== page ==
I am fundamentally opposed to paying submission fees, as I stated in part 1 of this rant. I understand that the curator or juror has to be paid and that the gallery has overhead and bills to pay, but, hey, so does the artist.
It also used to be that the gallery would pay the return shipping costs. These days the artist must incur costs to ship their work both ways.
In Canada a number of public (not for profit) galleries and artist run centers will pay Carfac fees, but that is dependent on whether or not they have funding. Carfac is an arts advocacy association that has put together a fee schedule on what are fair fees for artists to show, provide workshops and lectures. They even took the National Gallery all the way to the Supreme Court fighting for artist copyrights. They won.
Arts and culture is dramatically underfunded, so if a government grant doesn’t come your way costs will fall to the artist to pay. The new rule seems to be if you want to show your work be prepared to foot the bill. Some exhibitions are worth the fee because of their high profile.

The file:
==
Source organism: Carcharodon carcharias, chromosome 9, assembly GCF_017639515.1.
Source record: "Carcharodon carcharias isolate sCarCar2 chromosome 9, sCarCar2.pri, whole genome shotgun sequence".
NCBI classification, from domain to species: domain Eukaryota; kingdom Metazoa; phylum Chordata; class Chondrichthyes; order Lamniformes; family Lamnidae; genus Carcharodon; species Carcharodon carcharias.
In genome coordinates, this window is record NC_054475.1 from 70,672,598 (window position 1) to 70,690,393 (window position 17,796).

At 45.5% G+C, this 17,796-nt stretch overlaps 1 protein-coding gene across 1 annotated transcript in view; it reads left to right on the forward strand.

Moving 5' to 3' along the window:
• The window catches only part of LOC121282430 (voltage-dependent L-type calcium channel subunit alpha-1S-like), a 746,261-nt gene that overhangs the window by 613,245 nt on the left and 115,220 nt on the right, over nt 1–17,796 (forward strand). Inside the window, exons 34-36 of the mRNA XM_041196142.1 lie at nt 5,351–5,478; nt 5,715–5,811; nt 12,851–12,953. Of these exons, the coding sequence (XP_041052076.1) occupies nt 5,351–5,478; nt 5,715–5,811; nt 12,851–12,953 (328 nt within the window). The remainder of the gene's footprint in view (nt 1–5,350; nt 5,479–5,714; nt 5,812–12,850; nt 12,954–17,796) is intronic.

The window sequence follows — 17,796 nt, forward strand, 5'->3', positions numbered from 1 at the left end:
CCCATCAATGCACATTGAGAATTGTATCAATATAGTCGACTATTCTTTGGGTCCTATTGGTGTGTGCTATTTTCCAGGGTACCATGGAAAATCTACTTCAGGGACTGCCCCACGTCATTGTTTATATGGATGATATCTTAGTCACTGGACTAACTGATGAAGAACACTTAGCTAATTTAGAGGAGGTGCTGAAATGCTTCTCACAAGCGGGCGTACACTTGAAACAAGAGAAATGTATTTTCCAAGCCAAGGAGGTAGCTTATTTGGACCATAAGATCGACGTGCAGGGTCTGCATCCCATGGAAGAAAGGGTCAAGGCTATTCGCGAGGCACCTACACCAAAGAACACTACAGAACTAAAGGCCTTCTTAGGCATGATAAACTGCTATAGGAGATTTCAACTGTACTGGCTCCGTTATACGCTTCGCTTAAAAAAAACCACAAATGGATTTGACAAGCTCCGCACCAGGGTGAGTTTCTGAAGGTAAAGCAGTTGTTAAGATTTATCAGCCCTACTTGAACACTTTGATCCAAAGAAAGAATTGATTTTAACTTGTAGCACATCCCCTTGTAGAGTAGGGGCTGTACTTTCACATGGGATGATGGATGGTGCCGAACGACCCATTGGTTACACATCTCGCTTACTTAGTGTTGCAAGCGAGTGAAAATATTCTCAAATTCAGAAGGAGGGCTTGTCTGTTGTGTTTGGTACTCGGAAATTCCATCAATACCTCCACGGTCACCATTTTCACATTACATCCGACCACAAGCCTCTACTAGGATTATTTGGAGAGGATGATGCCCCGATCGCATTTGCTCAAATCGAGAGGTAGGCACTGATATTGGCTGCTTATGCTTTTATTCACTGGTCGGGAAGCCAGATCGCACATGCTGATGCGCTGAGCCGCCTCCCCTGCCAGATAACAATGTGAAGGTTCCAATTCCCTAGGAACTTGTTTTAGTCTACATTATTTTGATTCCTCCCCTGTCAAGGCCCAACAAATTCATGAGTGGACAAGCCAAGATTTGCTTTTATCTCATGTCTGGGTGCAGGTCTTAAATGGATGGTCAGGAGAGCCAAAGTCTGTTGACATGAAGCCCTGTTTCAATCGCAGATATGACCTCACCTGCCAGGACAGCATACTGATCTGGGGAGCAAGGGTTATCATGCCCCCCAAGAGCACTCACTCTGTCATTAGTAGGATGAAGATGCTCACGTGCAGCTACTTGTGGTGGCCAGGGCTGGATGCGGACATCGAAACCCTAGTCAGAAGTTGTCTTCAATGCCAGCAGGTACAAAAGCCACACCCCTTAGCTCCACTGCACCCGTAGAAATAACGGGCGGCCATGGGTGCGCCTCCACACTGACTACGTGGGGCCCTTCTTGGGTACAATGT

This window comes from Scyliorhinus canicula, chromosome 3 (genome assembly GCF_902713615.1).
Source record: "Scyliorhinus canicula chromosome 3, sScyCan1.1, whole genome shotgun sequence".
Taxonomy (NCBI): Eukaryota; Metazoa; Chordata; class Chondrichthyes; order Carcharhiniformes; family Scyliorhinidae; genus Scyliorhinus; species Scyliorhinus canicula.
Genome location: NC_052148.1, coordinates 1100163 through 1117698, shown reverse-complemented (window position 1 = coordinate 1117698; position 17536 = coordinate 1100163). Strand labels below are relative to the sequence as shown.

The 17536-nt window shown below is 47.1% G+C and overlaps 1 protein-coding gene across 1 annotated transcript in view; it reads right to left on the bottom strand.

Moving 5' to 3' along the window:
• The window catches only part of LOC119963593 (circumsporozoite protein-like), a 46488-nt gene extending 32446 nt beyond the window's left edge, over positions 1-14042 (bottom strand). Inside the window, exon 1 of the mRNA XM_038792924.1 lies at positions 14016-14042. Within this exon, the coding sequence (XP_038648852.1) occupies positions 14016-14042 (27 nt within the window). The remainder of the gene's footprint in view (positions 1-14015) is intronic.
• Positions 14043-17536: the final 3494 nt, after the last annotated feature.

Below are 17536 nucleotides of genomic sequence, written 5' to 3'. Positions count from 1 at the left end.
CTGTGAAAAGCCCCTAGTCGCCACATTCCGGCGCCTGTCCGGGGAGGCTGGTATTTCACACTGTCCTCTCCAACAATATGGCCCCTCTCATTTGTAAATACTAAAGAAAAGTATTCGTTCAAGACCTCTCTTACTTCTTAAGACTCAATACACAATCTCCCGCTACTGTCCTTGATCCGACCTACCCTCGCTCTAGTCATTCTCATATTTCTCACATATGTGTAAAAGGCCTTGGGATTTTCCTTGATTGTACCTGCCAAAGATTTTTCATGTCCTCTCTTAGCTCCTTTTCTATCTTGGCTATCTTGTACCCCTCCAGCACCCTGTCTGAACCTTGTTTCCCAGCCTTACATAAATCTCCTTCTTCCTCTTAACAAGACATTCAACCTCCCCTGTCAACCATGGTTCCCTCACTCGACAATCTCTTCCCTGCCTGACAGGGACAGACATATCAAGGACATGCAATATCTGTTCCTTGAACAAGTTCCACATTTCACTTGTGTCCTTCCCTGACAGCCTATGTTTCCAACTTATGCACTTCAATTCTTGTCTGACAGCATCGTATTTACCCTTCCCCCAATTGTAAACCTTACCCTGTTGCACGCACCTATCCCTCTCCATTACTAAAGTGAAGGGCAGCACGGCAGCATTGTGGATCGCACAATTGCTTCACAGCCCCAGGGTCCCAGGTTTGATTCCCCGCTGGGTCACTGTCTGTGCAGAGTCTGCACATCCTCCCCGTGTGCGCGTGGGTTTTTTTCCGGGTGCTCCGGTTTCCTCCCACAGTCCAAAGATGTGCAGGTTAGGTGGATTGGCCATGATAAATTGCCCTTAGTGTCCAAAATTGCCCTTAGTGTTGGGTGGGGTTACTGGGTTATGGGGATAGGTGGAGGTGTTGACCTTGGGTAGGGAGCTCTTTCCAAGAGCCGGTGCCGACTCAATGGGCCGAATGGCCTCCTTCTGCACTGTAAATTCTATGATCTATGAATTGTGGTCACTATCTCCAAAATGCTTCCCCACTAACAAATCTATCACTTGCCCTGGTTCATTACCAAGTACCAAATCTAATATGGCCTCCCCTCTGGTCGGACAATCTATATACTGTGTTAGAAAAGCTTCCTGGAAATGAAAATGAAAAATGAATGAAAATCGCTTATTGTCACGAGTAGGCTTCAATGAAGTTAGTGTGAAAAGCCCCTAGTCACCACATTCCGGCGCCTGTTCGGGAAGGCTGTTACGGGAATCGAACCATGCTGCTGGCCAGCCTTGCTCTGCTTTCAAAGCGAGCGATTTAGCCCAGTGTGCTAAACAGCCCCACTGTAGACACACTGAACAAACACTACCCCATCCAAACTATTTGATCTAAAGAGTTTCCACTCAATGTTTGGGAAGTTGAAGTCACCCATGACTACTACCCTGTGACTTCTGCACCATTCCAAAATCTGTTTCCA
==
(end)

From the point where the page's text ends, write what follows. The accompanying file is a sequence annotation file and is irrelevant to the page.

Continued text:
I’m not saying that public galleries are to blame. Obtaining funding is very competitive. The galleries rely heavily on volunteers and seasoned grant writers to compete for these funds.
My rule is not to pay entry fees, submission fees or whatever they may be called. Recently I was invited by a curator to submit to a juried show. In the prospectus it indicated a “participation fee” of $30 USD. I thought that meant I was going to be paid $30 for showing my work but alas, it was me that was to pay them. I was disappointed because I wanted to “participate” in the show but did not want to break my rule of not paying fees to do so. This is what I did:
I wrote the curator and explained that the “participation fee” was misleading as it sounded like the fee was being paid to the artist. I asked if they would waive the fee and they did. Don’t be afraid to ask. Perhaps if more of us did…
Perhaps it would be prudent in the never ending line up of creative and gifted artists to just say NO and ask, “Will the artist be paid?”